Azobenzene Polymers for Photonic Applications


Yager, K.G.; Barrett, C.J. "Azobenzene Polymers for Photonic Applications" Smart Light-Responsive Materials: Azobenzene-Containing Polymers and Liquid Crystals, Zhao, Y. and Ikeda, T., eds. John Wiley and Sons 2008, Chapter 1 ISBN: 978–0–470–17578–1.
doi: 10.1002/9780470439098.ch1


We provide a general introduction to the broad class of materials based on the 'azobenzene' chemical motif.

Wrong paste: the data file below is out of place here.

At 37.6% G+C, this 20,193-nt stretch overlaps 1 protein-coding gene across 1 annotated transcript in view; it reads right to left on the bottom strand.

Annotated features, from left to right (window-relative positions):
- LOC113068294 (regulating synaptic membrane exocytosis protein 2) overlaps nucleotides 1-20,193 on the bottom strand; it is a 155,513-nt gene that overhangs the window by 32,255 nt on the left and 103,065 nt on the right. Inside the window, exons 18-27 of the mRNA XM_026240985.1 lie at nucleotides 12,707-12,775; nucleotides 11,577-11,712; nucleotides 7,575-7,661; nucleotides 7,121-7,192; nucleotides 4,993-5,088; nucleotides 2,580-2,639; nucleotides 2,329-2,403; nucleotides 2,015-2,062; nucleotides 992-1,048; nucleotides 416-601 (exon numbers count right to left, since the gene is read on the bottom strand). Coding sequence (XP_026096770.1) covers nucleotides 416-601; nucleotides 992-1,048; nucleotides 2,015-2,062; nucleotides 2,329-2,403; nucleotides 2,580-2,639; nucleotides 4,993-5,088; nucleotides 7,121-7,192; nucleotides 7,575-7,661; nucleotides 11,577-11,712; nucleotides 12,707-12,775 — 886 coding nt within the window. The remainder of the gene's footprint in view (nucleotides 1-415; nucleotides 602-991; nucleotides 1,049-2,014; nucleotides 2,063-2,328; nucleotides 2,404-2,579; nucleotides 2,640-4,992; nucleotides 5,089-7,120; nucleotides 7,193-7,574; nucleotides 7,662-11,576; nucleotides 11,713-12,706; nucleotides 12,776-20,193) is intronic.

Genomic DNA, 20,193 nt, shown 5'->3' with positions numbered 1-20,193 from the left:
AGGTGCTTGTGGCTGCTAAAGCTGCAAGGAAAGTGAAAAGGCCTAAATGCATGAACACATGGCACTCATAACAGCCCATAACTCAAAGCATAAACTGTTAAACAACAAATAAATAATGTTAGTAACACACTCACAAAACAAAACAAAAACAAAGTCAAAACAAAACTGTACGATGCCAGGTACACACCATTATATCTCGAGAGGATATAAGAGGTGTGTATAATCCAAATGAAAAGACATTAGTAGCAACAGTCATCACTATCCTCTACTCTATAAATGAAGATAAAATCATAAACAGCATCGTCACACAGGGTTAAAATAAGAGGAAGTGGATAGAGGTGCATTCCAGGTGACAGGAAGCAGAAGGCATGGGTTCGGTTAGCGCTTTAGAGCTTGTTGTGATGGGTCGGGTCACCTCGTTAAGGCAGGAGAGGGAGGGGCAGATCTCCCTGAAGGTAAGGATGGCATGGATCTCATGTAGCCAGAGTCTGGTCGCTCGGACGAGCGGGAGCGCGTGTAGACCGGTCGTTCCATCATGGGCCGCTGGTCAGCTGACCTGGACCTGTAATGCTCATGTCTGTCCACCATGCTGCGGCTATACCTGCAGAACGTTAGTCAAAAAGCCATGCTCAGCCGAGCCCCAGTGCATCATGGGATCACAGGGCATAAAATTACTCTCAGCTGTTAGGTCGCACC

Azobenzene, with two phenyl rings separated by an azo (–N=N–) bond, serves as the parent molecule for a broad class of aromatic azo compounds. These chromophores are versatile molecules, and have received much attention in research areas both fundamental and applied. The strong electronic absorption maximum can be tailored by ring substitution to fall anywhere from the ultraviolet (UV) with the to visible fact that red these regions, azo G allowing groups are chemical relatively fine-tuning robust and of color. chemically This,stable, combined has prompted extensive study of azobenzene-based structures as dyes and colorants. The rigid mesogenic R shape of the molecule is well suited to spontaneous organization into liquid crystalline (LC) phases, and hence polymers doped or functionalized with azobenzene-based chromophores (azo polymers) are common as LC media. P With appropriate electron-donor–acceptor ring substitution, the p electron delocalization of the extended aromatic structure can yield high optical nonlinearity, and zo chromophores have seen extensive study for nonlinear optical applications C as well. One of the most interesting properties of these chromophores however, and the main subject of this review, is the readily induced and reversible isomerization about the azo bond between the trans and cis geometric isomers and the geometric changes that result when azo chromophores are incorporated into polymers and other materials. This light-induced interconversion allows systems incorporating azobenzenes to be used as photoswitches, effecting rapid and reversible control over a variety of chemical, mechanical, electronic, and optical properties. Perhaps of a range as wide as the interesting phenomena displayed by azo aromatic compounds is the variety of molecular systems into which these chromophores can be incorporated. In addition to LC media and amorphous glasses, azobenzenes can be incorporated into self-assembled monolayers and superlattices, sol–gel silica glasses, and various biomaterials. The photochromic or photoswitchable nature of azobenzenes can also be used to control the properties of novel small molecules, using an attached aromatic azo group. A review will be presented here of the photochemical and photophysical nature of chromophores in host polymers, the geometric and orientational consequences of this isomerization, and some of the interesting ways in which these phenomena have been expolited recently to exert control over solution and biochemical properties using light. This photoisomerization can be exploited as a photoswitch to orient the chromophore (which induces birefringence), or even to perform all-optical surface topography patterning. These photomotions enable many interesting applications, ranging from optical components and lithography to sensors and smart materials.